Primarily for backward compatibility I suppose. The existing XPath rules in PMD, and those used by users of PMD, are already written like //SomeType. Also, the GUI designer for crafting the XPath queries is not aware of this optimization, and would fail to correctly apply the modified query (not that it couldn't be changed).
I think we'd prefer to keep it an internal PMD behavior if possible, instead of part of the external API. Ideally, a Rule designer doesn't need to know anything about this, and they can still think of things in terms of top XPath from the Root of the Java AST. This also leaves PMD with the most options going forward. Perhaps when Jaxen 1.2 or 2.0 comes out and it performs much better than 1.0 we can switch tactics, transparently to the users.
Also, we're not assuming every XPath can be used with the Visitor approach. While those built into PMD can, who knows what custom queries are out there. If the XPath is not one whose parsed Expr matching the exact structure we know we can handle, then we will fall back to using the slow, but fully functional, original query from the Root of the Java AST. This doesn't speak to the need to modify the query, but to examining the Jaxen AST produced.
This in unrelated to your interest in the above, but is instead part of the logical progression of PMD usage of XPath. I'm currently working on taking this one step further to generate a Java Rule from the Jaxen AST. The goal is to get this working at compile time, and perhaps at runtime (via ASM/BCEL) once the solution is well understood. This is a rather fun problem. My initial brain dead approach, generating looping node-sets filters in series from the XPath steps/predicates, results in rules which are a fair bit faster than even the truncated XPath queries. I'm now looking into optimization scenarios where I can combine adjacent filters into a single looping construct. I found the Gottlob, Koch, Pichler paper via Google, and am looking into that now. Part of the paper talks about scenarios in which only certain parts of the context is needed, and it is consistent with the ideas I had (reassuring that). I'm hoping only to create a full node-set when absolutely necessary. I'm also looking to short-circuit node-set creation when ultimately the result will be used as a particular data-type (e.g. a node-set being converted to a boolean, can immediately produce the boolean result once the first node is determined). I need to read the paper closer to see if they mention this as a viable approach too. I'm also considering some count() related optimizations, among other things. Essentially I can choose which parts of the XPath spec I want to handle, cut various corners, and optimize in ways that Jaxen likely cannot/should not.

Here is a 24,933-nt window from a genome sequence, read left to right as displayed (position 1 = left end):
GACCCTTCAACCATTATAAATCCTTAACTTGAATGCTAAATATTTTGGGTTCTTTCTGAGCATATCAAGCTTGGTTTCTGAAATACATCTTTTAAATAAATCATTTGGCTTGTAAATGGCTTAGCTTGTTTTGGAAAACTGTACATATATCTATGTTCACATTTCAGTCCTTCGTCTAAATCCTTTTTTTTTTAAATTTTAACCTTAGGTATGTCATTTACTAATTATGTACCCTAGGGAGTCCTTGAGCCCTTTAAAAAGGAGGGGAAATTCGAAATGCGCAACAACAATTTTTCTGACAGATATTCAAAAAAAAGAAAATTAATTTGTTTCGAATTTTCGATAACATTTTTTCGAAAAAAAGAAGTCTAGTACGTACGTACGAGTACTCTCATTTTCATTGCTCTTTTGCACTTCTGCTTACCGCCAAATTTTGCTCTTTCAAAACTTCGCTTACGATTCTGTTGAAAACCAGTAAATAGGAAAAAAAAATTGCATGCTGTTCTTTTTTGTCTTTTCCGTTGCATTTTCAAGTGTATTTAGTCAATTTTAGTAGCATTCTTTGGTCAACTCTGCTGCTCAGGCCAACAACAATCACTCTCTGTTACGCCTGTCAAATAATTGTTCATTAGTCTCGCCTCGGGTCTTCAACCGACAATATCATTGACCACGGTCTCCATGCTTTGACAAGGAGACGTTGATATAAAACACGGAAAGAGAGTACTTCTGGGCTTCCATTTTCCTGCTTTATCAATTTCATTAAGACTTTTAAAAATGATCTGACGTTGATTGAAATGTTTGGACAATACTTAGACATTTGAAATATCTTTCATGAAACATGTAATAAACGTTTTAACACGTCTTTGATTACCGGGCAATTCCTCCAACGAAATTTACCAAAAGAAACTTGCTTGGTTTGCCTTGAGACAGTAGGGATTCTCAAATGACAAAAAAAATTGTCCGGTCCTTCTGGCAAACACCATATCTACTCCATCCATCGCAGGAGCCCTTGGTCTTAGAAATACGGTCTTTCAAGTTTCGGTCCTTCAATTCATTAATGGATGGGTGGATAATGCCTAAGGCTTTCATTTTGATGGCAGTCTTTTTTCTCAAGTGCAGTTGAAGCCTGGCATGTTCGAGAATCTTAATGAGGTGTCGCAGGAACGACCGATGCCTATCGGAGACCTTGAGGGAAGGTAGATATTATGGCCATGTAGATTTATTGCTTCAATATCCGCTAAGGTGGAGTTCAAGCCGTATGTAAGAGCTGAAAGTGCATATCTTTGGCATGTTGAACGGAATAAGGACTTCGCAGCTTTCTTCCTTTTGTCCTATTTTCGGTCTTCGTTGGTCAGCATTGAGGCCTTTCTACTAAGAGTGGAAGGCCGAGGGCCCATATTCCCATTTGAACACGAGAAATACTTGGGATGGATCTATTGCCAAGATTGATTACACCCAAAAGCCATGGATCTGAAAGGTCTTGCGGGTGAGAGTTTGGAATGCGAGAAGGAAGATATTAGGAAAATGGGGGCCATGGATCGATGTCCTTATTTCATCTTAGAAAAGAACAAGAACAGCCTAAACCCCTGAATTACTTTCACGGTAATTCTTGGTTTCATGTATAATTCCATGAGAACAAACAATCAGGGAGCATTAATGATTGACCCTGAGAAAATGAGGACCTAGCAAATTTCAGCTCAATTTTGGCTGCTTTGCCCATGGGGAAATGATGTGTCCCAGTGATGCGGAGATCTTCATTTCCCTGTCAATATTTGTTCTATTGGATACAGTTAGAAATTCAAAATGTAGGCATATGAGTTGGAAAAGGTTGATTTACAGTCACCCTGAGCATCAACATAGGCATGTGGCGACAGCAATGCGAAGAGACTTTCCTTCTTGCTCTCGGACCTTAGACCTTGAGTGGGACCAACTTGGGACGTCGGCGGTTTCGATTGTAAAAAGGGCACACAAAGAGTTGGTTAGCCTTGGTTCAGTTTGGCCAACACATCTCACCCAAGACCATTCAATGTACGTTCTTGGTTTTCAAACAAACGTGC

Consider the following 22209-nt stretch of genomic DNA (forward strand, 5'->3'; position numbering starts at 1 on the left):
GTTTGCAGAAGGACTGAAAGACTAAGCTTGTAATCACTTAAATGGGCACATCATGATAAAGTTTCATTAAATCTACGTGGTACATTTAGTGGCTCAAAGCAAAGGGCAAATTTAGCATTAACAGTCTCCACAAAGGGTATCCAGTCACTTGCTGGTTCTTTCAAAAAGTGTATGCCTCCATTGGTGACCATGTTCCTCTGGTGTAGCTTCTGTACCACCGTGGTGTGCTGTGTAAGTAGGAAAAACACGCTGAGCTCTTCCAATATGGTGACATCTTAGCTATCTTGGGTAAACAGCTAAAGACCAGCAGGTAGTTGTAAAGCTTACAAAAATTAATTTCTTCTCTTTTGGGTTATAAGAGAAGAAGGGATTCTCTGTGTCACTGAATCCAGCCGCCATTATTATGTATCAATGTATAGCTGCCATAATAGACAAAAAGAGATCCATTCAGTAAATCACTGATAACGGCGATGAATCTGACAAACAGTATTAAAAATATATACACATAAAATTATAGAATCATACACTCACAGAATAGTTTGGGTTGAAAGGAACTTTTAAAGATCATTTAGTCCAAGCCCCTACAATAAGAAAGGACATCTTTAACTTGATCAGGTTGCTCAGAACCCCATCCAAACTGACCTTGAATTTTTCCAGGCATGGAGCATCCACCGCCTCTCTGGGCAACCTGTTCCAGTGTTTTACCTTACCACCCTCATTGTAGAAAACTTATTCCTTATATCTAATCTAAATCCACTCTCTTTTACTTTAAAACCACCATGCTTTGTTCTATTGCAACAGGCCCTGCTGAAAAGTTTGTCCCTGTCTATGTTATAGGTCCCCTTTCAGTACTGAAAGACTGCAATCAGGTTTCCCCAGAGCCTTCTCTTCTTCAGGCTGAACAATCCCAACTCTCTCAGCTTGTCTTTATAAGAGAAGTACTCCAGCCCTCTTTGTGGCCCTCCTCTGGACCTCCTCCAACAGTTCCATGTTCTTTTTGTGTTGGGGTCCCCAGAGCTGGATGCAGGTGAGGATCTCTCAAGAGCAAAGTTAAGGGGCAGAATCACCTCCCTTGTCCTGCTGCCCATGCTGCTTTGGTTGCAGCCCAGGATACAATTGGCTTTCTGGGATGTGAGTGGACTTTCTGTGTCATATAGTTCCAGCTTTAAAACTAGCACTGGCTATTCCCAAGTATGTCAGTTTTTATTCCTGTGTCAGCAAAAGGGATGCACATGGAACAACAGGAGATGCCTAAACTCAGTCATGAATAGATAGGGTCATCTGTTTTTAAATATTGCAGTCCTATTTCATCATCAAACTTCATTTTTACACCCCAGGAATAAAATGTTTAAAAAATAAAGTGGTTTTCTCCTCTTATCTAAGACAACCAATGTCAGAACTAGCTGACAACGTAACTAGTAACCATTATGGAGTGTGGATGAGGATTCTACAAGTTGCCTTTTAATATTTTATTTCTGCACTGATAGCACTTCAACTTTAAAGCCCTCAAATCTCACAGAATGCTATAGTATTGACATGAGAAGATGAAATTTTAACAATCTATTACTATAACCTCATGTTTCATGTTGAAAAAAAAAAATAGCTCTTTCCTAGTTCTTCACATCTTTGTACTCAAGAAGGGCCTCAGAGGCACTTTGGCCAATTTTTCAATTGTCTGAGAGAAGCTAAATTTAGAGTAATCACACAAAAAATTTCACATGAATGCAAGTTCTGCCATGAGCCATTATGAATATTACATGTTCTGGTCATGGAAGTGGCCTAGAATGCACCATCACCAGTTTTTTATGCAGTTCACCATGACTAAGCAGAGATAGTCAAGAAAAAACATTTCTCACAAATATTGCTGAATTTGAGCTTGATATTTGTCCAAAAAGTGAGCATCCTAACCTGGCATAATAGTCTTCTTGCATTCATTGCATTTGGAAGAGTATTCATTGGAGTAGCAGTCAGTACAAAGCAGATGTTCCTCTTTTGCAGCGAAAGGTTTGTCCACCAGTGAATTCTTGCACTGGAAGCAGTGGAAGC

Perhaps the final result of this in PMD will be a single XPath Rule writing interface, but with 3 possible tiers of performance, depending on the XPath query:
1) Pure XPath on the entire AST. (slow)
2) Modified Jaxen XPath on branches of the AST. (average)
3) Compiled XPath on branches of the AST. (fast)
All of this would not be possible, without significant extra work, if Jaxen did not expose the underlying AST as it is does. Further I like the design of the interfaces in Jaxen. They really made it easier for me to come away with a deeper understand of the XPath spec, and get me head around the problems I was trying to solve.
Kudos to the Jaxen team!
Sorry, I ramble a lot I know.